The prevalence of fraud or rather the losses attributed to fraud have increased awareness of the issue and it has now become crystal clear that fraud prevention (FP) is a must for any online retailer – no matter if they own a three-man shop or an online giant. Fraudsters notoriously invent new scamming techniques and, consequently, FP solutions have to follow suit and adapt. As we debate over the latest developments in the FP space, we’re afraid some of them have essentially nothing to do with fraud and, hence, might be tipping in the wrong direction. So let’s open Pandora’s box and talk about chargeback guarantees!
A hazardous type of guarantee
Why would chargeback guarantees cause us to raise an eyebrow? They are primarily intended to insulate merchants from fraudulent transactions involving unauthorised use of a credit card. There’s a substantial level of risk tied to chargeback guarantees though. Why? When two partners want to do business together, they have to align their motivations. Issuing chargeback guarantees breaks this alignment. Merchants want to maximize accepted transactions and minimize chargebacks at the same time. A chargeback guarantee issuing solution will simply be looking to minimize chargebacks, precautionarily turning down transactions, even those initiated by legitimate customers (high false positive rate). Alarmingly, the LexisNexis study found that approximately 24% of declined transactions were in fact false positives. Moreover, the average cost of a false positive can be several times higher than the cost of a chargeback.
An FP firm offering chargeback guarantees can land one of three cases:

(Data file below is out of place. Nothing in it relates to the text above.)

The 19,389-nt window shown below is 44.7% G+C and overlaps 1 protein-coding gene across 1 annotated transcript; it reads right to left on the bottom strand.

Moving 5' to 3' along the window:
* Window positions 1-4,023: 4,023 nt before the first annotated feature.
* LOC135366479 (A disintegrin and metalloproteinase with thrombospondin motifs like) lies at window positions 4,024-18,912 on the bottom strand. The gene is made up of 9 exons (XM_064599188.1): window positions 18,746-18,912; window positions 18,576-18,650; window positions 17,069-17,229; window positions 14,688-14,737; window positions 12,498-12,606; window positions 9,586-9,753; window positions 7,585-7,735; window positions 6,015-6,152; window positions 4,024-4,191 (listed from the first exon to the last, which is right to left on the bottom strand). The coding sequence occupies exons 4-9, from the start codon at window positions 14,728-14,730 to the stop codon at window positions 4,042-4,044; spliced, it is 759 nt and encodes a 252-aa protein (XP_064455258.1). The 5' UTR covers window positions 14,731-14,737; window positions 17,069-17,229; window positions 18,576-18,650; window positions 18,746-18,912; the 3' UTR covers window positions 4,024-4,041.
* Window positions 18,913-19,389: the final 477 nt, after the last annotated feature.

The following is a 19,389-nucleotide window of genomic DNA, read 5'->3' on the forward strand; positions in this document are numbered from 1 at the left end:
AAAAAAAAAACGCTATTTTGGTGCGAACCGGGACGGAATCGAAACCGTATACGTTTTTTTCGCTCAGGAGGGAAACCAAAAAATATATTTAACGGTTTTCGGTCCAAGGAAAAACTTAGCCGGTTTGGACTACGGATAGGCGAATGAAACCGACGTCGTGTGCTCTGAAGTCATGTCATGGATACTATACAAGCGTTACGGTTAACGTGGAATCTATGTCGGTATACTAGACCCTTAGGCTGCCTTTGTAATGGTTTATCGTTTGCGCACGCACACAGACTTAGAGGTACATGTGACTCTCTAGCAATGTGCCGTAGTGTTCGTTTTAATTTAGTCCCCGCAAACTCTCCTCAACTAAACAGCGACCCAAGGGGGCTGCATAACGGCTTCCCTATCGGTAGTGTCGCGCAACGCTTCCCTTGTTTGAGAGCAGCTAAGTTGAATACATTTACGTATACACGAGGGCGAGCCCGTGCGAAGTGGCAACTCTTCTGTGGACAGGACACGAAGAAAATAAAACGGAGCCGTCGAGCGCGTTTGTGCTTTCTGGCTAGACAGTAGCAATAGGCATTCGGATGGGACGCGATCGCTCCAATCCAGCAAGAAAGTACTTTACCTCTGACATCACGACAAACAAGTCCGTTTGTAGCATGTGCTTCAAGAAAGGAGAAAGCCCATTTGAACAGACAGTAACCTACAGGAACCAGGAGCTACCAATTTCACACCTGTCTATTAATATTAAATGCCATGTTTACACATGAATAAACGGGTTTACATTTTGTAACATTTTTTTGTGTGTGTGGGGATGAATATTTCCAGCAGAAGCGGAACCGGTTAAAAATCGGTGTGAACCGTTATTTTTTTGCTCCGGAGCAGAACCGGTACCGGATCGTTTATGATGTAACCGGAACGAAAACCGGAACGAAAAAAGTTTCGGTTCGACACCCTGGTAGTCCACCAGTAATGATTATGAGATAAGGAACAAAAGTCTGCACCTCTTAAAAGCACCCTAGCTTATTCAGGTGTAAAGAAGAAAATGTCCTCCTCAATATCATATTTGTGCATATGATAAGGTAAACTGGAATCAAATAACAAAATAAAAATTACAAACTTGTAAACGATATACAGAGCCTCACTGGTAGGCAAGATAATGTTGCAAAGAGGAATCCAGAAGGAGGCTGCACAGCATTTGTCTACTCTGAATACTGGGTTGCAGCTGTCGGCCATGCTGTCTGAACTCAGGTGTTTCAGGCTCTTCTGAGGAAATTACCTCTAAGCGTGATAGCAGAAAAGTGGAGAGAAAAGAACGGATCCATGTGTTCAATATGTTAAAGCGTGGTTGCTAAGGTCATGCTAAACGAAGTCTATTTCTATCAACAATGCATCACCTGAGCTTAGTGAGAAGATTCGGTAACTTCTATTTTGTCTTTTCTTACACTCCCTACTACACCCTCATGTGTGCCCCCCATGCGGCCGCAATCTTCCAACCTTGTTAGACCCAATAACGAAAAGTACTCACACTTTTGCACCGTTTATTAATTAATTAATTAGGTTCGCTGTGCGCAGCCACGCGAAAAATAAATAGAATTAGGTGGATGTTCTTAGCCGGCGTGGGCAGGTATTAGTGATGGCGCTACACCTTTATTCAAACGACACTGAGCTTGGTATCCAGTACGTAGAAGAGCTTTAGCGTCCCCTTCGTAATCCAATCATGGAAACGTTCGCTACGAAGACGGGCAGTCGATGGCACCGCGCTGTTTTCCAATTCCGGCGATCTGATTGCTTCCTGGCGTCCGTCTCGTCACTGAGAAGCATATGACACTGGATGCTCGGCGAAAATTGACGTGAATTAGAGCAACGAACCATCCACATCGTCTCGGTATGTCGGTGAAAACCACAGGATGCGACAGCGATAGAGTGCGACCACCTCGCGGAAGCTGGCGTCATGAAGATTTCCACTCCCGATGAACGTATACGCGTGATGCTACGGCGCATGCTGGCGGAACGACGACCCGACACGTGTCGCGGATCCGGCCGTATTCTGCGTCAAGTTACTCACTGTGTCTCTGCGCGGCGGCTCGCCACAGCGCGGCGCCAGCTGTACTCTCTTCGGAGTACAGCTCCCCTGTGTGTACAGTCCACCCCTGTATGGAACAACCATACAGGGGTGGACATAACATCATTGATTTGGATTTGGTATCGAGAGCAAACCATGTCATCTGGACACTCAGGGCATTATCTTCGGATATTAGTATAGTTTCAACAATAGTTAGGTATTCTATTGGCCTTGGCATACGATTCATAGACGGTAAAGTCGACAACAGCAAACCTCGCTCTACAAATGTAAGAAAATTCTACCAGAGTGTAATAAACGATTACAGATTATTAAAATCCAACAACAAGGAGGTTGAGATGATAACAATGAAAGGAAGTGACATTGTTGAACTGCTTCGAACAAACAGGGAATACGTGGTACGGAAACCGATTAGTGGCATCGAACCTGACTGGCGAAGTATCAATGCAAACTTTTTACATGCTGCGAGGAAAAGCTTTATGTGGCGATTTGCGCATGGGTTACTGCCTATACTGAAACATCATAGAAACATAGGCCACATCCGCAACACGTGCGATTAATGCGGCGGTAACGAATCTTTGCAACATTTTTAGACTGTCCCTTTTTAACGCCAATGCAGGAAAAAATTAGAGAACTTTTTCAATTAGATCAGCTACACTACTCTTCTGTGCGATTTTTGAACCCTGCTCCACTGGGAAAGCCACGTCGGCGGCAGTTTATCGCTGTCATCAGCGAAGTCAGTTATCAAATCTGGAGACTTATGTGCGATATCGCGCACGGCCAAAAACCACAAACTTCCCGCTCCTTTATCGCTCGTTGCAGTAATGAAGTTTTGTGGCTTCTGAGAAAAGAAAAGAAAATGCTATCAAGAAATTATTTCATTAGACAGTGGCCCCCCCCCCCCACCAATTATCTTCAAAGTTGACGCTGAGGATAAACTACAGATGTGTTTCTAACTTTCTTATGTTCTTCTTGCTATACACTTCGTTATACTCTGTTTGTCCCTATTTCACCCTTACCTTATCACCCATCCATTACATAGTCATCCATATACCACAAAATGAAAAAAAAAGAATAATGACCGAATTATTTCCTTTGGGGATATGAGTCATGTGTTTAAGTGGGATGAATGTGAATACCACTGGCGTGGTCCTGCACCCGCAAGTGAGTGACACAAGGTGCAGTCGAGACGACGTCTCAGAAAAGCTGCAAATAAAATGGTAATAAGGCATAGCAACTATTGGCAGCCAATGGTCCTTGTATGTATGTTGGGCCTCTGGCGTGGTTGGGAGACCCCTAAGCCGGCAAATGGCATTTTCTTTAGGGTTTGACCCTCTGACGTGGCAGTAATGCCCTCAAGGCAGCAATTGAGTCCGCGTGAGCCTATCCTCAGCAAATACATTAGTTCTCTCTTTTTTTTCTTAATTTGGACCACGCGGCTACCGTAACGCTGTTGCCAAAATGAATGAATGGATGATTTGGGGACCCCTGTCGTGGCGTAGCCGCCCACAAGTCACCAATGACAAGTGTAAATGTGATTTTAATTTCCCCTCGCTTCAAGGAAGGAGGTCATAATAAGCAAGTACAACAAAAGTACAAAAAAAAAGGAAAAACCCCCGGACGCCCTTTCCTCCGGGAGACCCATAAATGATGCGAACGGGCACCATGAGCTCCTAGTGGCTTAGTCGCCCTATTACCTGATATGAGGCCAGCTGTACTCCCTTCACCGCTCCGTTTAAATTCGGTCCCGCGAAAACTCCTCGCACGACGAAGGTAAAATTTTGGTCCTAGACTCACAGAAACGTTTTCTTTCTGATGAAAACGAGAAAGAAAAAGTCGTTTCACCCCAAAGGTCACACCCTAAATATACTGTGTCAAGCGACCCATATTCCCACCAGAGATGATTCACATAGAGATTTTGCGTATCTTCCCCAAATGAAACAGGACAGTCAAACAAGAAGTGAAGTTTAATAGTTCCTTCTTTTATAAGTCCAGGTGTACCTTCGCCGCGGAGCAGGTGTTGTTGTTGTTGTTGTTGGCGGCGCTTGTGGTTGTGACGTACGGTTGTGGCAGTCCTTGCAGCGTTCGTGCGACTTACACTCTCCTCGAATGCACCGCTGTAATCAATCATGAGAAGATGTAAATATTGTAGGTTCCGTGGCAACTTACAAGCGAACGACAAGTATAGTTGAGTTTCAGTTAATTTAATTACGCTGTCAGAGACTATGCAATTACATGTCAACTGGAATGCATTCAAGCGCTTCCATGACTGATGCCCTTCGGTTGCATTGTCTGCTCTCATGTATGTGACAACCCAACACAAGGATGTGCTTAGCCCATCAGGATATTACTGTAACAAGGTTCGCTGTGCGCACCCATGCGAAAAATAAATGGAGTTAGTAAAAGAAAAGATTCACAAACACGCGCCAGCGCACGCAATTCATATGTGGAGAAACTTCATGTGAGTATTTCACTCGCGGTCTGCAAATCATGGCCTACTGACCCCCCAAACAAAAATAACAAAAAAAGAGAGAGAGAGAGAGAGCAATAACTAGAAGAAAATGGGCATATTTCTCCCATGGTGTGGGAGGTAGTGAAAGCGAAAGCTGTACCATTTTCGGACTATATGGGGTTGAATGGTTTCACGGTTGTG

- The chargebacks they are reimbursing are greater than the fees they are charging.
- The chargebacks they are reimbursing are equal to the fees they are charging.
- The fees they are charging are superior to the chargebacks they are reimbursing.
In each of these cases there are some worries for the merchant:
Instance 1 or 2: This is an unsustainable situation and the merchant should be weary of their fees increasing at some point knowing that the FP solution might have higher negotiation power the day of the fee increase.
Instance 3: In this case, it will become very evident that the FP solution is motivated to keep refusal rates at their maximum levels in order to maximize their revenues. It is estimated that US e-tailers lost $8.6 billion due to wrongfully declined transactions in 2016, which is $2 billion more than the $6.5 billion in fraud they could have stopped. This is, therefore, a motivational misalignment, which can be very expensive for the merchant.
Choose what’s best for you and your business
Here’s my advice. The best way to align the motives of both the merchant and the fraud prevention tool is to set up a relationship in which both parties profit the more approved and good transactions there are. For this we recommend to look at a mix of KPIs: the chargeback ratio, the denial rate and the manual review rate. Such an approach will help you make the most of your FP solution.
If you need the aforementioned peace of mind, simply get an elite fraud prevention system. I can assure you it will both mitigate the risk and keep fraud foiled. In fact, I believe that this is going to be more of an opportunity than a risk in the long-term. Online merchants have been pushed to implement deep analytical tools into their infrastructure to counter payment fraud. Such tools, however, should also be creating value in their core business. Make sure that your fraud prevention provider is helping you leverage this opportunity to grow your business.
The article was published also by Lationews in Spanish and Portuguese.
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